Caught on video, a man stealing a package off my front porch on Saturday 11:03am. Click any photo to enlarge. Video at the bottom.
Video Footage: Walking up to the porch to get package.
Leaving with package.
This is a short 6m, 2m, 70cm antenna. The 4.5″ or so length of this antenna makes it very easy to carry my handheld radio. This is a shorter antenna, don’t expect better performance compared to the stock antenna. I was able to hit the local repeaters and receive, but it’s not as good, and it shouldn’t be.. The one thing that made this antenna cumbersome was the rubber coating. The rubber gets caught on clothing when it’s hooked on my belt. The stock antenna has a harder smooth plastic coating that does not grab clothing, and because of this I would choose the stock over this antenna.
How to get CHIRP and the cable working on a Mac computer OSX 10.6.8 :
First I needed to install the drivers, they came on a mini CD, you can also download
When installing the pl2303 I got an error towards the end. I tried installing it several times but always got the same error. However, it did finish installing and it still worked despite the error.
This is the driver that worked for my cable, and works for other generic cables. I also needed Python Runtime for the CHIRP software to work that was:
The USB setting for this radio is /dev/cu.usbserial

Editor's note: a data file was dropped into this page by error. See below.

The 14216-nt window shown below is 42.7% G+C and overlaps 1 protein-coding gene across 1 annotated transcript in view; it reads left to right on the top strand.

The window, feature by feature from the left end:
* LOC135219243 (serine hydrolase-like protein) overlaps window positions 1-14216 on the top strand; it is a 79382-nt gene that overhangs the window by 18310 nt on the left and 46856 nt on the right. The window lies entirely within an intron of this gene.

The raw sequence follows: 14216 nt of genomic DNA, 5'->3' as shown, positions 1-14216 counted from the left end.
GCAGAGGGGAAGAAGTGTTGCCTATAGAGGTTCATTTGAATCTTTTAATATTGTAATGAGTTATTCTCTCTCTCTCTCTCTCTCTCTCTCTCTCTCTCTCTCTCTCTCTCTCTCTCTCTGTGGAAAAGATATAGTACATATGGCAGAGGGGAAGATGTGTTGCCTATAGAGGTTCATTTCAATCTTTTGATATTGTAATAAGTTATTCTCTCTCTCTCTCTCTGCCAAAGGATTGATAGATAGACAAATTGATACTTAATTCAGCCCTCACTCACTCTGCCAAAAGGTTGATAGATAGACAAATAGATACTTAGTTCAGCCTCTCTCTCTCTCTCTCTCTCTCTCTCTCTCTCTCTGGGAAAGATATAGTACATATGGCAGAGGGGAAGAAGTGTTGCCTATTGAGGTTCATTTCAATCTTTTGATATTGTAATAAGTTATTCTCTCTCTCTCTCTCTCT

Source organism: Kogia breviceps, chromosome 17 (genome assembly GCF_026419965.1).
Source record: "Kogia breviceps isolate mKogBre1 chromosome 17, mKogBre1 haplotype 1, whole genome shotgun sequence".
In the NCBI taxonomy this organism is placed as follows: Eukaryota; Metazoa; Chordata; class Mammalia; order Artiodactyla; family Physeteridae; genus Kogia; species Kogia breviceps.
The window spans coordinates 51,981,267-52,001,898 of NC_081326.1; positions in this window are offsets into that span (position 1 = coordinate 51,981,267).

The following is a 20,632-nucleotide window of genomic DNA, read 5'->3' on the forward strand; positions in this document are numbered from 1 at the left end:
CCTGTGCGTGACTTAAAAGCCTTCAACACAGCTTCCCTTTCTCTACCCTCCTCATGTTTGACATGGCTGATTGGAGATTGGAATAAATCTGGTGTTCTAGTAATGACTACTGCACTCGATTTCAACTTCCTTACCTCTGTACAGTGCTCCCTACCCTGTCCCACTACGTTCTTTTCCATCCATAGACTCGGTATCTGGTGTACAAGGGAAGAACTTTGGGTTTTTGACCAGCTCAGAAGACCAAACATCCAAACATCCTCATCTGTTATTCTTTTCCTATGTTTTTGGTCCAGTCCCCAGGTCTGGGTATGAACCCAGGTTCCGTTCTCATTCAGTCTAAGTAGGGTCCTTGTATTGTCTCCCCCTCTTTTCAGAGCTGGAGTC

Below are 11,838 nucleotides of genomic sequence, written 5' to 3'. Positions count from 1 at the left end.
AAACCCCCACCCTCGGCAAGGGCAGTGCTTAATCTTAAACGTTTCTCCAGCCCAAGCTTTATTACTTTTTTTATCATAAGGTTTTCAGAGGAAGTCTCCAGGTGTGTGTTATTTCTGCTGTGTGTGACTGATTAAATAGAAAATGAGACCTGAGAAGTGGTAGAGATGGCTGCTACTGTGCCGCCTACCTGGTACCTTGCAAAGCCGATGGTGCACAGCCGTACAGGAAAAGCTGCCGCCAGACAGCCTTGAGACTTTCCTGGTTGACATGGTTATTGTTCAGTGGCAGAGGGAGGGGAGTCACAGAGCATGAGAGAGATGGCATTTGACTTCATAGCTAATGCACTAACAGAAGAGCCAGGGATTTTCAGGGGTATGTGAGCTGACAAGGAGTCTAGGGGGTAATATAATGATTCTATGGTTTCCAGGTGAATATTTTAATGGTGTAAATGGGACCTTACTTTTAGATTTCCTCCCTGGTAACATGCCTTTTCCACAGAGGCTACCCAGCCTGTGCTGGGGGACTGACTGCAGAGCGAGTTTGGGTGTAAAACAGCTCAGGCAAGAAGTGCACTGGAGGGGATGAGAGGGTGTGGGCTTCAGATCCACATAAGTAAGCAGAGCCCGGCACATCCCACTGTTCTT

Even though it says VX-8 it works for the 8DR
The order of operations:
You must do things in a particular order, first you have to download from the radio, the reason for this is that it creates the structure inside of CHIRP, once this structure is downloaded you can add and update and change it. One thing to note after the first download from the radio subsequent downloads would give an error, the error is always the same. The error was:
Failed to communicate with the radio: Radio did not ack block 1
To fix this error simply close CHIRP and unplug then re-plug in the sync cable. You may not even need to restart chirp.. When you plug in the cable you may get this message below, and you can hit cancel.
Note of caution: After you program the radio and upload; your radio will be programmed, now, you’re out in the field and you change some settings like the amount of time the menu is lit or maybe a few menu items. Now if you want to add some frequencies to the radio using CHIRP again and if you upload to the radio before you download you will delete whatever custom settings you have changed. So you first want to download from the radio add your frequencies, then upload to the radio.
Add repeaters easily:
The easiest way to add repeaters is to click on the Radio menu > Import from data source > and select RepeaterBook. You can then add your local repeaters. You add them by band, then when you want to add a second band or repeaters, for example, if you downloaded 2m repeaters and they went into memory slots 1-20, now you want to add 7cm repeaters. When they show up in the list you can click the +10 or +1. This will skip down to list till you are in a memory slot that does not overwrite the previous memories. In the image below you can see the + and – buttons and in this example I moved the memories down to 31.